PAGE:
MLS Stakes Claim in Latin American Market With Globosat TV Deal

Those without a background knowledge of United States history might assume that the financial success of the nation has always been a given.  In reality, a great deal of Americans could not connect American independence in 1783 to the great superpower it is today.  In 1823, President James Monroe made a daring decree that would secure the financial success of the U.S.  The Monroe Doctrine stated the United States would be a de facto protector of all nations in the Western Hemisphere.  This helped secure economic relationships with Latin America and prevented European nations from interfering with U.S. economic prospects. The Monroe Doctrine is still a major factor in American foreign policy.

In some ways, the growth of soccer in the United States has led to a corollary in the Monroe Doctrine.  American soccer today faces the same problem that the American economy faced in the 1800s.  Competition from European markets draws some of the best soccer talent to Europe.  Neymar, James Rodriguez, and many other young Latin American superstars will likely find their way to the best teams in Europe, and the European scouting network in South America is certainly deep enough to make that happen.

Last week Major League Soccer (MLS) announced another television deal, this time with the largest pay-TV company in Latin America, Globosat.  Two live MLS matches per week as well as the MLS All-Star Game, half of MLS playoff matches, and MLS Cup will all be broadcast in Brazil through 2018.  The value of the deal was not disclosed.

This deal may not yield high ratings considering Brazil has won more World Cups than any other nation, and MLS is not quite the highest caliber soccer available for Brazilians to watch on television.  Most aspiring players have dreamt of playing at Barcelona, Chelsea, and other top European teams because of the high media exposure to these leagues through television and other media outlets around the world.

The exposure effect states people tend to like what they are exposed to most often (this is why songs on the radio often become fan favorites).  MLS’ latest television deal with Globosat will increase exposure to MLS and could mean the league becomes a more attractive option for Latin American talent.  Broadcasting to other Latin American nations in the future would increase exposure to MLS and possibly make it the league of choice in Central American and the Caribbean, regions where infrastructure, or lack thereof, might prevent talented players from reaching European clubs.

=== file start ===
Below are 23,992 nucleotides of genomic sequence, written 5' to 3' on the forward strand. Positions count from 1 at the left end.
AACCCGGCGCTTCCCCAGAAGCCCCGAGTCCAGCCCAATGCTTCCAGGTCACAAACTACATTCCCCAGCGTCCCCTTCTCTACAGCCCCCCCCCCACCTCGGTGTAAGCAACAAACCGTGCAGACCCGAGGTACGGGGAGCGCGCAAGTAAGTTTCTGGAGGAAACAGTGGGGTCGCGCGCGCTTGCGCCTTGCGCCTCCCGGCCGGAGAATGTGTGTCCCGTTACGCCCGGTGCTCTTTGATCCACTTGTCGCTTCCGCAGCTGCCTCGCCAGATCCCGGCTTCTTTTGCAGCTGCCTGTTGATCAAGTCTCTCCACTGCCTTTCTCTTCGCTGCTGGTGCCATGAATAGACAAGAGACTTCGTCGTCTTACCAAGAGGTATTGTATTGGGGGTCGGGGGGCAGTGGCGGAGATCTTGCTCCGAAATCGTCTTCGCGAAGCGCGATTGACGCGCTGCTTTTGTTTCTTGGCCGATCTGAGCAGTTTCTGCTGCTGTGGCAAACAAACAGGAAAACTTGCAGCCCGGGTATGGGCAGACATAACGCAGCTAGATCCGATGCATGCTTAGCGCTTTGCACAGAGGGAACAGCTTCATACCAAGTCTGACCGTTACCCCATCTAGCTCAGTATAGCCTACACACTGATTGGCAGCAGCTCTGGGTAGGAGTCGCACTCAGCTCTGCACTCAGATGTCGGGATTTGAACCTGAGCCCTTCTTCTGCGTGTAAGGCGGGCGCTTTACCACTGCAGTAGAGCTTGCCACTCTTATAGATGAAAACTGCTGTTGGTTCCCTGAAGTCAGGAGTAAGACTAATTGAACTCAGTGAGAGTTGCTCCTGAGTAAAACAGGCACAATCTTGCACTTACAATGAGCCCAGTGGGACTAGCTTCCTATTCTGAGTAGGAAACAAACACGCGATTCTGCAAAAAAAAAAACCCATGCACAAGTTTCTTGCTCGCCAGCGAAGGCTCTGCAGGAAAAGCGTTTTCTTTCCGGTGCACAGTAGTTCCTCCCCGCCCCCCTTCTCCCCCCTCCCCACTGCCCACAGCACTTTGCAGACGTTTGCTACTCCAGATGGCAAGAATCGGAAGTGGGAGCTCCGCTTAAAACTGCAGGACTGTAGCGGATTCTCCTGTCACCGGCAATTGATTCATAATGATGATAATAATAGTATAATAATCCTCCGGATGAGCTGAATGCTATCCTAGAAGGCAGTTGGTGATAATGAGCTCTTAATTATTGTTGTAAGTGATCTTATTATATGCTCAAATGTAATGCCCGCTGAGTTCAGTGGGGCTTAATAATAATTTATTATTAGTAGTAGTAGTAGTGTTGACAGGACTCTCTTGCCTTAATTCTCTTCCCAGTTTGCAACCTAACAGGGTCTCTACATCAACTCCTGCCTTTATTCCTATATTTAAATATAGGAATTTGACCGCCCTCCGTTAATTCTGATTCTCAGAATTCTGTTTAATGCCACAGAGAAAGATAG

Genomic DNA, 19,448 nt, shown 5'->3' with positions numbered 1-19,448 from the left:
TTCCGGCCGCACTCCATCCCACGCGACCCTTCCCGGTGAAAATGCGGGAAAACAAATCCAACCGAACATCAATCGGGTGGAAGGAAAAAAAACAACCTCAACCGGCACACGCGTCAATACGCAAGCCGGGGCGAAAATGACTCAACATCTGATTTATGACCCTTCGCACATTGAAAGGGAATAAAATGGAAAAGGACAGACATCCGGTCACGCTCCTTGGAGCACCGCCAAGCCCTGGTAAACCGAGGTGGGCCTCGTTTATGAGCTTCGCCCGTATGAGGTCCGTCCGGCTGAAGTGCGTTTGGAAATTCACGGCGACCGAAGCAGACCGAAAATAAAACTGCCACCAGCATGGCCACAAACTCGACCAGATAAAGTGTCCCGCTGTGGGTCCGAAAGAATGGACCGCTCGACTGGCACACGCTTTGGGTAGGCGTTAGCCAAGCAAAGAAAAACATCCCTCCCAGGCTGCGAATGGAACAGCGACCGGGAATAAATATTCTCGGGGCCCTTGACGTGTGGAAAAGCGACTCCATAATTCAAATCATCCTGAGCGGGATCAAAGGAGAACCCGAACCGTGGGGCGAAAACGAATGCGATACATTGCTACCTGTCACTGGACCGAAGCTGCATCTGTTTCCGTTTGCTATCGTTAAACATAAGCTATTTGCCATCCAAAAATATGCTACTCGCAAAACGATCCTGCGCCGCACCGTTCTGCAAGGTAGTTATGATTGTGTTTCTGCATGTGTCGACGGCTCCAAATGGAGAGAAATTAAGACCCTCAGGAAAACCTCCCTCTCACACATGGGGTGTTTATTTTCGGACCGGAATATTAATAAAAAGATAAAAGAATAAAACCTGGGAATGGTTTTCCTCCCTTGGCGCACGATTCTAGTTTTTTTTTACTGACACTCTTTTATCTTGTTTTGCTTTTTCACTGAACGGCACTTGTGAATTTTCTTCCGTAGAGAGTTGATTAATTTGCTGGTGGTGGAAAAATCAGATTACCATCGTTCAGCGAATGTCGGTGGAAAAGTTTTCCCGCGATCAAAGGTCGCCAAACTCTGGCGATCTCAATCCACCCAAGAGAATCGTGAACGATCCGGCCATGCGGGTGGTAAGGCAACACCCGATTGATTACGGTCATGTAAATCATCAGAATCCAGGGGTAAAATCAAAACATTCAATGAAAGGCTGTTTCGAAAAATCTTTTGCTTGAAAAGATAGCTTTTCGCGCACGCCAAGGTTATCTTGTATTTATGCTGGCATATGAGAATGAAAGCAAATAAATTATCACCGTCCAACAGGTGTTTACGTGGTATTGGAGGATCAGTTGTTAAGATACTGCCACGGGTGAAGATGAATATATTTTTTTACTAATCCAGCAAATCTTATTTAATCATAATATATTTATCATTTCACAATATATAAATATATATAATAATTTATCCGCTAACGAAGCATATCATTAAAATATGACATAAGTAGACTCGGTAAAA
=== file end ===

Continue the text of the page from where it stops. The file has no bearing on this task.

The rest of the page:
MLS clubs have already tapped into these smaller markets and have pulled quality talent to the league.  In 2014 MLS clubs had a total of 65 players from South America on the books while 60 came from Central America and the Caribbean.  These 125 Latin American players made up 21% of all MLS players in 2014, the second largest group last season.  For reference, 310 Americans made up 54% of all players last season.

READ: Where does MLS Spend Its Salary Cap?

In 2014, the median salary of MLS players born in South America and Central America/Caribbean was $150,000 and $113,916 respectively, while the median salary of Americans was $70,000.  This shows that there is strong value placed on the talent in Latin America within the league. Salaries in MLS may not be as high as they might be in Europe but there are other factors that might make MLS more competitive, such as a diverse culture that might be more comforting to players looking to play close to their home nation.

Most recently, Orlando City SC signed young Honduran national team forward Bryan Rochez.  It may be a far cry from the boldness of the Monroe Doctrine but MLS still must make these inroads into Latin America if it is to achieve its desired status of one of the elite leagues in the world.

MLS, much like the United States, has not had the long-standing history that its European counterparts do.  One way MLS can compete globally is by making a strong claim in the markets that are the closest geographically.  Broadcasting MLS to Latin America will increase revenue, draw attention and talent to the young league, and more importantly, it can help combat European competition, just like Monroe’s Doctrine.

 

What do you think about the new MLS broadcasting deal with Globosat and what it means for the league? Let us know in the comments section below, or via Facebook or Twitter.

Reporting on the business side of the world's game.